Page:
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Bankruptcy and Diligence etc. (Scotland) Act 2007

New section 73E – Funds attached

678.New section 73E provides rules to limit the sums that may be attached by an arrestment in execution which secures sums held by the arrestee (for example, a credit balance in a bank account in the debtor’s name).

679.This section changes the common law for most arrestments under which the words “more or less” in the arrestment schedule of a validly executed arrestment in execution attach the whole of the debtor’s moveable property in the possession of the arrestee rather than merely enough property to cover the value of the debt due by the debtor to the arresting creditor. That rule operates regardless of the size of the actual debt due.

680.Subsection (1) sets out the circumstances in which the rules in this section apply. For this section to apply to arrestment in execution of a decree there must not have been an arrestment on the dependence of the action in which the decree is granted. The sum attached in those cases is determined at the point at which the arrestment on the dependence is granted (see section 15H of the 1987 Act inserted by section 169 of this Act). Paragraph (b) clarifies that this section applies to an arrestment only to the extent that the arrestee holds funds due to the debtor which are of an ascertainable amount at the time the arrestment is executed. Also, it applies where the arrestee holds the debtor’s funds, even where the arrestee also holds other moveable property belonging to the debtor.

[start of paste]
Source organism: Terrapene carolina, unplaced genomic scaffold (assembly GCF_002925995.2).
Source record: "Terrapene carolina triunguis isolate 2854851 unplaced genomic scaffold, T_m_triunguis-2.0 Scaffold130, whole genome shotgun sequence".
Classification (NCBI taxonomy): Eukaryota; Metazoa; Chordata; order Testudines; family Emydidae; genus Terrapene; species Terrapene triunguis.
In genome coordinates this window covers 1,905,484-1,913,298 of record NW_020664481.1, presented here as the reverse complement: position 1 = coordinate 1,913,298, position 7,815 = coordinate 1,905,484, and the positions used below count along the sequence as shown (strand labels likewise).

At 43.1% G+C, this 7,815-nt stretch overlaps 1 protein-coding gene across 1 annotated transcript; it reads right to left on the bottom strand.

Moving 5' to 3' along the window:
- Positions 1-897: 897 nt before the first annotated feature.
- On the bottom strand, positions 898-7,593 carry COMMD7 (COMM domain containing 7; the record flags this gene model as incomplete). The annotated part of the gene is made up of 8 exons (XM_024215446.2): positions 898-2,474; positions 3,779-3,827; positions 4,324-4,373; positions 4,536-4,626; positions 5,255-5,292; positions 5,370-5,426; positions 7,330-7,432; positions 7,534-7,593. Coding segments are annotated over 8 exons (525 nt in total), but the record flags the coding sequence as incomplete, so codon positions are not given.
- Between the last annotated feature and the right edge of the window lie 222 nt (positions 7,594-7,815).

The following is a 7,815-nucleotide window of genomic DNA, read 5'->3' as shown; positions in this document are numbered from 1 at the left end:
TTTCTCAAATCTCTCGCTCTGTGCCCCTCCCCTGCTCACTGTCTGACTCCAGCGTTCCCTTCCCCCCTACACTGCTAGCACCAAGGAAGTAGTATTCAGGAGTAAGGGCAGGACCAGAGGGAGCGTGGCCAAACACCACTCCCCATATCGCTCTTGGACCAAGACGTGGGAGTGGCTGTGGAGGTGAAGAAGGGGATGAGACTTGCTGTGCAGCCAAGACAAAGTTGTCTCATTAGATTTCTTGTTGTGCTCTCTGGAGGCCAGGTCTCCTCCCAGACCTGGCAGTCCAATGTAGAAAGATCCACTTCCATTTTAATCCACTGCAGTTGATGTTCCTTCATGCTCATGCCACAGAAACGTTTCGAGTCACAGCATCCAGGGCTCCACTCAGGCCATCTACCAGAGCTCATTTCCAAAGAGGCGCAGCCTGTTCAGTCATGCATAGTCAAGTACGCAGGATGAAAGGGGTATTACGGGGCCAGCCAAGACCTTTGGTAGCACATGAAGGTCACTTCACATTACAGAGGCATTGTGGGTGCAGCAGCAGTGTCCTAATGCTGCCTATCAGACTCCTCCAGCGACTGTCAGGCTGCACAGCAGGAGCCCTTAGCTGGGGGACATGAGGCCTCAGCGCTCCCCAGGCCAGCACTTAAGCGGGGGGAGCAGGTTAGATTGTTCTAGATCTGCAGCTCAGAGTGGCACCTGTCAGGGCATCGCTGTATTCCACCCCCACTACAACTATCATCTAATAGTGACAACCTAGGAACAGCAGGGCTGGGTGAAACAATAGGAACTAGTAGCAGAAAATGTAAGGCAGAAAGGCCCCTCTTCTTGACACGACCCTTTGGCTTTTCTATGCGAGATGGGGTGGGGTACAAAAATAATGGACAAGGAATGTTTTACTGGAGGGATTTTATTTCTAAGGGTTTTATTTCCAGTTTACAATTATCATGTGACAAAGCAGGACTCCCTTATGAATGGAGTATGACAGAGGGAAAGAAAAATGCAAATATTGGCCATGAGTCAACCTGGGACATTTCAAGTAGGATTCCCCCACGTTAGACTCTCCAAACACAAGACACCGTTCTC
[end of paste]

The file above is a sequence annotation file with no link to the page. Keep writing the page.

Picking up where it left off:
681.Debts can be classified as “pure”, “future” or “contingent”. A pure debt is one which is currently due and can be demanded immediately. For example, the obligation of a bank to an account holder in respect of sums due on a current account. Future debts are an obligation to pay a debt on a certain future date or on the occurrence of an event which must occur. For instance, an obligation to pay a building contractor on completion of a 12 month contract. A contingent debt is a debt which depends on the occurrence of an uncertain future event. For example, the right of an insured car owner to be indemnified by an insurer against a third party claim for damage to a vehicle in a car accident, caused by the insured where the third party has not yet raised a court action for damages, is a contingent debt.

682.Under common law, all of these types of debt are arrestable. However, contingent debts are arrestable only where the right to the debt has vested in the common debtor. It is arrestable for what it may ultimately prove to be worth. Accordingly, pure debts are of an ascertainable amount, future debts may be of an ascertainable amount (although some may not be if they increase, say, in accordance with rising interest rates). Contingent debts, on the other hand, are unascertainable as there is no guarantee that the contingency will be purified.